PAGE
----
Approximating Pi?
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Thread: Approximating Pi?

  1. #1
    Join Date
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    Approximating Pi?

    I'm trying to write a program that will approximate pi based on a simulation of darts being thrown for a class.

    This is what the template code looked like for the assignment:
    Code:
    #include <iostream> //Required for cin, cout
    #include <iomanip> //Required for setting precision
    #include <cstdlib> //Required for random numbers
    #include <ctime> //Required for system clock reading
    using namespace std;
    int main()
    {
     // Declare and initialize objects.
     int n; // input -- number of dart throws to simulate
     double pi; // output -- approximation of pi
     double x, y; // working -- coordinates of dart “throw”
    
    
     srand(time(0)); //use current time as seed
     for ( int count = 1; count <= n; count++ ) {
     x = (double) rand()/RAND_MAX;
     y = (double) rand()/RAND_MAX;
     } //end for loop
     // Exit program.
     return 0;
    This is what I've added in, but I'm not sure what to add in for "pi" on line 23. Any help?
    Code:
    #include <iostream>     //Required for cin, cout
    #include <iomanip>      //Required for setting precision
    #include <cstdlib>      //Required for random numbers
    #include <ctime>        //Required for system clock reading
    
    using namespace std;
    
    int main()
    {
        //Declare and initialize objects
        int n;          //input - number of dart throws to simulate
        double pi;      //output - approximation of pi
        double x, y;    //working - coordinates of dart "throw"
    
        cout << "How many dart throws would you like to be simulated?" << endl;
        cin >> n;
    
        srand(time(0)); //use current time as seed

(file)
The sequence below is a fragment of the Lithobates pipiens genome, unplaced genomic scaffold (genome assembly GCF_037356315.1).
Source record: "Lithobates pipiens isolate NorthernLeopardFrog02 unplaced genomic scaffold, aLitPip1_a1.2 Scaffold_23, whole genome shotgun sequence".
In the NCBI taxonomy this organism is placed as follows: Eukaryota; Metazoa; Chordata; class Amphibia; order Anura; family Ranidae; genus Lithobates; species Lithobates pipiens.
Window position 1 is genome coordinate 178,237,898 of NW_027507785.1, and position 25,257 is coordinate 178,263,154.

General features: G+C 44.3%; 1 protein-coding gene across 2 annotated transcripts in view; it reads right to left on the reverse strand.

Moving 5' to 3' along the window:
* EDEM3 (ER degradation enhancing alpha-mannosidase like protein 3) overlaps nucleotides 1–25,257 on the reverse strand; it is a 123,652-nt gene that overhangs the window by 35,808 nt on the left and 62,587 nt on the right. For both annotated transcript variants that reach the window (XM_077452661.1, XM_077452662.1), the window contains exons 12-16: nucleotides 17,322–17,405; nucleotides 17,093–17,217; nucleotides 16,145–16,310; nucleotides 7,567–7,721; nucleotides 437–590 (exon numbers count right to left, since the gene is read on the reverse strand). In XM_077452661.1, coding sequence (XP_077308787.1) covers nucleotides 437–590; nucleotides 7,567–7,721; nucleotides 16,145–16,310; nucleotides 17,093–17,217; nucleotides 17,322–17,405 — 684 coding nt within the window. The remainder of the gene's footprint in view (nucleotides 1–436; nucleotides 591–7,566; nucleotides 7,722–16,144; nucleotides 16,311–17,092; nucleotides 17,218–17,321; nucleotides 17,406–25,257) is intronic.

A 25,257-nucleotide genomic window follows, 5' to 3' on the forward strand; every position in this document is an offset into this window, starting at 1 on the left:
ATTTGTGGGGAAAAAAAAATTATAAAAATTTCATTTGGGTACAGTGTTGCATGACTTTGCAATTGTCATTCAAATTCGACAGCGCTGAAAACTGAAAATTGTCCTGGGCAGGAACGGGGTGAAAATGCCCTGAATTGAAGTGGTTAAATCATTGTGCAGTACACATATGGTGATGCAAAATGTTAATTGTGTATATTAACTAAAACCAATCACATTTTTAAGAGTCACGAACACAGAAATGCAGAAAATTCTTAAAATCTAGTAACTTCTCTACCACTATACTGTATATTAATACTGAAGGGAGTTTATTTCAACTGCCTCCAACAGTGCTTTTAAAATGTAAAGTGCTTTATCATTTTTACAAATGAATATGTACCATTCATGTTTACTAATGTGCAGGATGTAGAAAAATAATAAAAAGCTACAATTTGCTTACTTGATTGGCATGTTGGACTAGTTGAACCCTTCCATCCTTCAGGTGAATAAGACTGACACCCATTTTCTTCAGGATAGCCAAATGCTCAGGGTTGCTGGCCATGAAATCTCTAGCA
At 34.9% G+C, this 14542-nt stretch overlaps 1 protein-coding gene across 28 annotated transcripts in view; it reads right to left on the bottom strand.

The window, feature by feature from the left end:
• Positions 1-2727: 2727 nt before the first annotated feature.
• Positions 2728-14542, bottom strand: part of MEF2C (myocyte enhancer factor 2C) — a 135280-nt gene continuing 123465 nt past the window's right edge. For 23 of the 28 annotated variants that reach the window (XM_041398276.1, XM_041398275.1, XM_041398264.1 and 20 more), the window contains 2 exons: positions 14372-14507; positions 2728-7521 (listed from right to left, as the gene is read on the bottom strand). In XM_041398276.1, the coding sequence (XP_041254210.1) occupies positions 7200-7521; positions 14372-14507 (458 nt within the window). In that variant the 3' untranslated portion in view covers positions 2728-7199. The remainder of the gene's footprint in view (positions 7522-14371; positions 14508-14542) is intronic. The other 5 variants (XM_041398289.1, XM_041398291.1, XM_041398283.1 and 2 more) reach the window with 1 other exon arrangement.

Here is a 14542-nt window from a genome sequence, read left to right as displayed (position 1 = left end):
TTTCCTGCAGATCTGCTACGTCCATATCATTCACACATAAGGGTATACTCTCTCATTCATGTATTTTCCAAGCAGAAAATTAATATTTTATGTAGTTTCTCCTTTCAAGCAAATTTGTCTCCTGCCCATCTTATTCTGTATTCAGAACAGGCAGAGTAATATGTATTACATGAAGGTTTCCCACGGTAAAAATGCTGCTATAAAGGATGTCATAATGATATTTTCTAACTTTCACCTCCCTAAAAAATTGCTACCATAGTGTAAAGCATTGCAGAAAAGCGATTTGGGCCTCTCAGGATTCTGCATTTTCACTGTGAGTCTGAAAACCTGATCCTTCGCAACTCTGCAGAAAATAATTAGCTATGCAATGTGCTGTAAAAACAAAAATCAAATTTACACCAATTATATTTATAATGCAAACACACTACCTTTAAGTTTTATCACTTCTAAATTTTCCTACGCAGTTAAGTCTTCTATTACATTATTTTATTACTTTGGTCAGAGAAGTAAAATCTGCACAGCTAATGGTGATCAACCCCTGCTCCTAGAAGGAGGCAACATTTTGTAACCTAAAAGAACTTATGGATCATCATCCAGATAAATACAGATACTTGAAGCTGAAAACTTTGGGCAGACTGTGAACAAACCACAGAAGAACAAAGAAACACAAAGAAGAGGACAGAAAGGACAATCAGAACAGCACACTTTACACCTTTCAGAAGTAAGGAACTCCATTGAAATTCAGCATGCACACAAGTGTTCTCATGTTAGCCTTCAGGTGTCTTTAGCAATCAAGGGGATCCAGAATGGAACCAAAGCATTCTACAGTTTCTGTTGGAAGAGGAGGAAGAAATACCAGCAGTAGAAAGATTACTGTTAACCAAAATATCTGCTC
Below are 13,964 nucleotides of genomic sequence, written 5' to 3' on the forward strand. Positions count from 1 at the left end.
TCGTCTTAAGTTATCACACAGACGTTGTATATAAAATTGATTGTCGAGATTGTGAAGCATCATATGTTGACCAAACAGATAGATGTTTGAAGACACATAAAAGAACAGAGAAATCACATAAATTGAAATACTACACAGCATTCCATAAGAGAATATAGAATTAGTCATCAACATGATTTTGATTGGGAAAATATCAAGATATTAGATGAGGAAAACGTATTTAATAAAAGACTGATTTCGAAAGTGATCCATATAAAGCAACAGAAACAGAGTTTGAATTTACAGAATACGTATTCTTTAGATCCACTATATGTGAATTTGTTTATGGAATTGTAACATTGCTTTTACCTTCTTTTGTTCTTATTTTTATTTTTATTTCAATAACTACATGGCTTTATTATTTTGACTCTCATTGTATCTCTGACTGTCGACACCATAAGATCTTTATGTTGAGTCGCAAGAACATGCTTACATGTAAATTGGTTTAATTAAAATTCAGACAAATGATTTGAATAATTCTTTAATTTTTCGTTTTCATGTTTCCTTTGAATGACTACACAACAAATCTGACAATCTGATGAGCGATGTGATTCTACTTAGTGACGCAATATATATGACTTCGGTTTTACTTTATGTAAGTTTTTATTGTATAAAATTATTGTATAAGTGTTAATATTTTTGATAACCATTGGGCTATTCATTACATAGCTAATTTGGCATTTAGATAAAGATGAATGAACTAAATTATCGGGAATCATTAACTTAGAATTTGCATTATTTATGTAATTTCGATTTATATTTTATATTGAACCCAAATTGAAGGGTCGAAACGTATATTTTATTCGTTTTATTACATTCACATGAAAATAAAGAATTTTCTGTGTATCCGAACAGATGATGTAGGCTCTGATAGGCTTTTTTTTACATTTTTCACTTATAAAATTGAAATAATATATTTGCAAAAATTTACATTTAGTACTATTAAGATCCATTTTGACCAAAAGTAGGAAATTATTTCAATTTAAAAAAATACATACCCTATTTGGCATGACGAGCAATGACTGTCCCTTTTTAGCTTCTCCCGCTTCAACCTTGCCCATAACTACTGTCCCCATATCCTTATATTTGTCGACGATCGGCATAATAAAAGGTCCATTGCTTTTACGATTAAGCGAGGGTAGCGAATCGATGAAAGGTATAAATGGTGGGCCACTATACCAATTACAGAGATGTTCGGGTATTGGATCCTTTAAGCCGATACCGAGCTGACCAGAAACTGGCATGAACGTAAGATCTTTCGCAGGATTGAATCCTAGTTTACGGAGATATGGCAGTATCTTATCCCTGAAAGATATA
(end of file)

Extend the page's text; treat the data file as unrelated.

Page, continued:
for ( int count = 1; count <= n; count++ ) {
                x = (double) rand()/RAND_MAX;
                y = (double) rand()/RAND_MAX;
                pi =;
    
        cout << "The approximate value of pi is: " << pi << endl;
    
        } //end of loop
    
        return 0;
    }

  2. #2
    2kaud's Avatar
    2kaud is online now Super Moderator Power Poster
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    Re: Approximating Pi?

    All advice is offered in good faith only. You are ultimately responsible for the effects of your programs and the integrity of the machines they run on. Anything I post, code snippets, advice, etc is licensed as Public Domain https://creativecommons.org/publicdomain/zero/1.0/

    C++17 Compiler: Microsoft VS2017 (15.3.4)

  3. #3
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    Re: Approximating Pi?

    FYI: PI can be precisely evaluated by factorization using Taylor's series.
    Popular opinion is the greatest lie in the world.

  4. #4
    2kaud's Avatar
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    Re: Approximating Pi?

    PI can be precisely evaluated
    As PI is an irrational number there is no exact value for it (its decimal representation never ends and never settles into a permanent repeating pattern). There are various convergent series that can be used to obtain a value of pi to the required accuracy depending upon the number of terms used in the series. Depending upon the series used, depends upon how rapidly the series sum converges to the required accuracy. Currently the value of pi is known to over 10 trillion digits. There are many series that converge more rapidly than the Taylor series (PI/4 = 1 - 1/3 + 1/5 - 1/7 + ..) eg the Chudnovsky formula. See https://en.wikipedia.org/wiki/Pi#Mod...or_more_digits for more info.
    All advice is offered in good faith only. You are ultimately responsible for the effects of your programs and the integrity of the machines they run on. Anything I post, code snippets, advice, etc is licensed as Public Domain https://creativecommons.org/publicdomain/zero/1.0/

    C++17 Compiler: Microsoft VS2017 (15.3.4)

  5. #5
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    Re: Approximating Pi?

    Thanks for informative answer. By saying precisely, I emphasized the fact that it can be calculated with a customized precision which is in most of the cases is acceptable x86 and/or x64 architectures , as the OP means approximation, I thought the method should work out without a hassle.
    Popular opinion is the greatest lie in the world.

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